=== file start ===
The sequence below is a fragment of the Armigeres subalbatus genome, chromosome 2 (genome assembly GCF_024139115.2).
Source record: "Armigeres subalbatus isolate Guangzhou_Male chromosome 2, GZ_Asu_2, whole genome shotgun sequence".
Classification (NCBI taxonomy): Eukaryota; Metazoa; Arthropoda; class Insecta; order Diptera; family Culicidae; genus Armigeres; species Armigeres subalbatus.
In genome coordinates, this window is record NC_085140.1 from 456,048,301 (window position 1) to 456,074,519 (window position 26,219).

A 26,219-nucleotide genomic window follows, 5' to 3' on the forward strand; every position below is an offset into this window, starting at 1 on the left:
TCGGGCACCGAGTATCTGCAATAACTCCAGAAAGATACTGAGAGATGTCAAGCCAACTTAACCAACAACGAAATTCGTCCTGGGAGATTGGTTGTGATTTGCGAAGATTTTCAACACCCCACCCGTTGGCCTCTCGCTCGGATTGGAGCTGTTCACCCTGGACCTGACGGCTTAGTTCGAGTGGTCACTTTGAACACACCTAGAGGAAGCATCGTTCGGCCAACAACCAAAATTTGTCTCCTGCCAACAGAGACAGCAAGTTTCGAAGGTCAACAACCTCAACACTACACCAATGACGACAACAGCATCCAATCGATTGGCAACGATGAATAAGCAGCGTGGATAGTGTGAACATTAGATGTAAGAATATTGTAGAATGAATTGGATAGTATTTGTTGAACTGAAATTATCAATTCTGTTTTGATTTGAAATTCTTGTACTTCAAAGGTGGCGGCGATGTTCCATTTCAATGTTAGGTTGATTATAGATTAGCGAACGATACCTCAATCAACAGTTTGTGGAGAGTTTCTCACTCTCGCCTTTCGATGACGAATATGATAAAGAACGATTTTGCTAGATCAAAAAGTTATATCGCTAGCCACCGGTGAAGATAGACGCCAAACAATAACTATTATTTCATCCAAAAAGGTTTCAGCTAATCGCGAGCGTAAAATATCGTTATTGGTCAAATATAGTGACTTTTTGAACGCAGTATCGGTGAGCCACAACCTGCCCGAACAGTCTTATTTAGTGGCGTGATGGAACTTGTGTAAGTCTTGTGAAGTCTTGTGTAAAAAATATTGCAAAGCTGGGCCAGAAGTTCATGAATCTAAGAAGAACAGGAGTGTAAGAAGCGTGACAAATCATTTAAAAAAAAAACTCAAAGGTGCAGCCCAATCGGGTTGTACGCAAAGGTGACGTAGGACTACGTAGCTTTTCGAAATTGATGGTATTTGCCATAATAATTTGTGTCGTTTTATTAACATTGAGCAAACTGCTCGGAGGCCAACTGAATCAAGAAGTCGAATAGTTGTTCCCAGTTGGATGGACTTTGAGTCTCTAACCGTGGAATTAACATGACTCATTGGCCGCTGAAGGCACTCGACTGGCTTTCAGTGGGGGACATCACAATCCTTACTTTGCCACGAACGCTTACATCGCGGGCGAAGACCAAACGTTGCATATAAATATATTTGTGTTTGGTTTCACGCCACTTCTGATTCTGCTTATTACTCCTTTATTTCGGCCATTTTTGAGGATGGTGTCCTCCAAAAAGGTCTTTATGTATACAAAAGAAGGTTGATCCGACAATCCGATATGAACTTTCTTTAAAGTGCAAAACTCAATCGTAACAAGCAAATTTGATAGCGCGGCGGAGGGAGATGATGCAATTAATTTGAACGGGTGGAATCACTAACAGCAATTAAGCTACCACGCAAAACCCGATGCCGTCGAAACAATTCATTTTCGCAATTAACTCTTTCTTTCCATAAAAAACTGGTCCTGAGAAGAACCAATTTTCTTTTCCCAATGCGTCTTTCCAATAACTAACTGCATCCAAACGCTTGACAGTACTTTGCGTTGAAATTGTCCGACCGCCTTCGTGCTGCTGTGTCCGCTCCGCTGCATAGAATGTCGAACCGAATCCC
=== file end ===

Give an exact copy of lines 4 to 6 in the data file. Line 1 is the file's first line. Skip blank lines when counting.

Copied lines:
In genome coordinates, this window is record NC_085140.1 from 456,048,301 (window position 1) to 456,074,519 (window position 26,219).

A 26,219-nucleotide genomic window follows, 5' to 3' on the forward strand; every position below is an offset into this window, starting at 1 on the left:
TCGGGCACCGAGTATCTGCAATAACTCCAGAAAGATACTGAGAGATGTCAAGCCAACTTAACCAACAACGAAATTCGTCCTGGGAGATTGGTTGTGATTTGCGAAGATTTTCAACACCCCACCCGTTGGCCTCTCGCTCGGATTGGAGCTGTTCACCCTGGACCTGACGGCTTAGTTCGAGTGGTCACTTTGAACACACCTAGAGGAAGCATCGTTCGGCCAACAACCAAAATTTGTCTCCTGCCAACAGAGACAGCAAGTTTCGAAGGTCAACAACCTCAACACTACACCAATGACGACAACAGCATCCAATCGATTGGCAACGATGAATAAGCAGCGTGGATAGTGTGAACATTAGATGTAAGAATATTGTAGAATGAATTGGATAGTATTTGTTGAACTGAAATTATCAATTCTGTTTTGATTTGAAATTCTTGTACTTCAAAGGTGGCGGCGATGTTCCATTTCAATGTTAGGTTGATTATAGATTAGCGAACGATACCTCAATCAACAGTTTGTGGAGAGTTTCTCACTCTCGCCTTTCGATGACGAATATGATAAAGAACGATTTTGCTAGATCAAAAAGTTATATCGCTAGCCACCGGTGAAGATAGACGCCAAACAATAACTATTATTTCATCCAAAAAGGTTTCAGCTAATCGCGAGCGTAAAATATCGTTATTGGTCAAATATAGTGACTTTTTGAACGCAGTATCGGTGAGCCACAACCTGCCCGAACAGTCTTATTTAGTGGCGTGATGGAACTTGTGTAAGTCTTGTGAAGTCTTGTGTAAAAAATATTGCAAAGCTGGGCCAGAAGTTCATGAATCTAAGAAGAACAGGAGTGTAAGAAGCGTGACAAATCATTTAAAAAAAAAACTCAAAGGTGCAGCCCAATCGGGTTGTACGCAAAGGTGACGTAGGACTACGTAGCTTTTCGAAATTGATGGTATTTGCCATAATAATTTGTGTCGTTTTATTAACATTGAGCAAACTGCTCGGAGGCCAACTGAATCAAGAAGTCGAATAGTTGTTCCCAGTTGGATGGACTTTGAGTCTCTAACCGTGGAATTAACATGACTCATTGGCCGCTGAAGGCACTCGACTGGCTTTCAGTGGGGGACATCACAATCCTTACTTTGCCACGAACGCTTACATCGCGGGCGAAGACCAAACGTTGCATATAAATATATTTGTGTTTGGTTTCACGCCACTTCTGATTCTGCTTATTACTCCTTTATTTCGGCCATTTTTGAGGATGGTGTCCTCCAAAAAGGTCTTTATGTATACAAAAGAAGGTTGATCCGACAATCCGATATGAACTTTCTTTAAAGTGCAAAACTCAATCGTAACAAGCAAATTTGATAGCGCGGCGGAGGGAGATGATGCAATTAATTTGAACGGGTGGAATCACTAACAGCAATTAAGCTACCACGCAAAACCCGATGCCGTCGAAACAATTCATTTTCGCAATTAACTCTTTCTTTCCATAAAAAACTGGTCCTGAGAAGAACCAATTTTCTTTTCCCAATGCGTCTTTCCAATAACTAACTGCATCCAAACGCTTGACAGTACTTTGCGTTGAAATTGTCCGACCGCCTTCGTGCTGCTGTGTCCGCTCCGCTGCATAGAATGTCGAACCGAATCCC